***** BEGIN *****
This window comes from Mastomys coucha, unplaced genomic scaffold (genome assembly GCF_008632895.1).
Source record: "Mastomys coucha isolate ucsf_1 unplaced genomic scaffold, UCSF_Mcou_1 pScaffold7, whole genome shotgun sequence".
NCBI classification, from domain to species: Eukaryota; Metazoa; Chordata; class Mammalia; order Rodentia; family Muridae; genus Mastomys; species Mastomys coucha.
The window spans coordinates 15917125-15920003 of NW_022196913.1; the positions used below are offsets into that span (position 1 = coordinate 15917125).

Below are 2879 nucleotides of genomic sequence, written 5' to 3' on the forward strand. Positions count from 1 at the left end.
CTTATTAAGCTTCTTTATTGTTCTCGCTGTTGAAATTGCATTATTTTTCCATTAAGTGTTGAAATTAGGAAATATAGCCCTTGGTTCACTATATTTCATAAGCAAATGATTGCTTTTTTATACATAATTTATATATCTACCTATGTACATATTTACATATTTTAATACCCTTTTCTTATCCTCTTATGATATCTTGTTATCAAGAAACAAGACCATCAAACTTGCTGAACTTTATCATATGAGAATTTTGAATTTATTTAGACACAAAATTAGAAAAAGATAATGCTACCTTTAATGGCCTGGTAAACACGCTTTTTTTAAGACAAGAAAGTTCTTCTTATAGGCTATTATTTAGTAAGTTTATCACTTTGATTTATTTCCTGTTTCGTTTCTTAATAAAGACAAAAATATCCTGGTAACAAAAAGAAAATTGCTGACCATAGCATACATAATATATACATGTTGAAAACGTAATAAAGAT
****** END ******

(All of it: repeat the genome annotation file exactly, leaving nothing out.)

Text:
This window comes from Mastomys coucha, unplaced genomic scaffold (genome assembly GCF_008632895.1).
Source record: "Mastomys coucha isolate ucsf_1 unplaced genomic scaffold, UCSF_Mcou_1 pScaffold7, whole genome shotgun sequence".
NCBI classification, from domain to species: Eukaryota; Metazoa; Chordata; class Mammalia; order Rodentia; family Muridae; genus Mastomys; species Mastomys coucha.
The window spans coordinates 15917125-15920003 of NW_022196913.1; the positions used below are offsets into that span (position 1 = coordinate 15917125).

Below are 2879 nucleotides of genomic sequence, written 5' to 3' on the forward strand. Positions count from 1 at the left end.
CTTATTAAGCTTCTTTATTGTTCTCGCTGTTGAAATTGCATTATTTTTCCATTAAGTGTTGAAATTAGGAAATATAGCCCTTGGTTCACTATATTTCATAAGCAAATGATTGCTTTTTTATACATAATTTATATATCTACCTATGTACATATTTACATATTTTAATACCCTTTTCTTATCCTCTTATGATATCTTGTTATCAAGAAACAAGACCATCAAACTTGCTGAACTTTATCATATGAGAATTTTGAATTTATTTAGACACAAAATTAGAAAAAGATAATGCTACCTTTAATGGCCTGGTAAACACGCTTTTTTTAAGACAAGAAAGTTCTTCTTATAGGCTATTATTTAGTAAGTTTATCACTTTGATTTATTTCCTGTTTCGTTTCTTAATAAAGACAAAAATATCCTGGTAACAAAAAGAAAATTGCTGACCATAGCATACATAATATATACATGTTGAAAACGTAATAAAGAT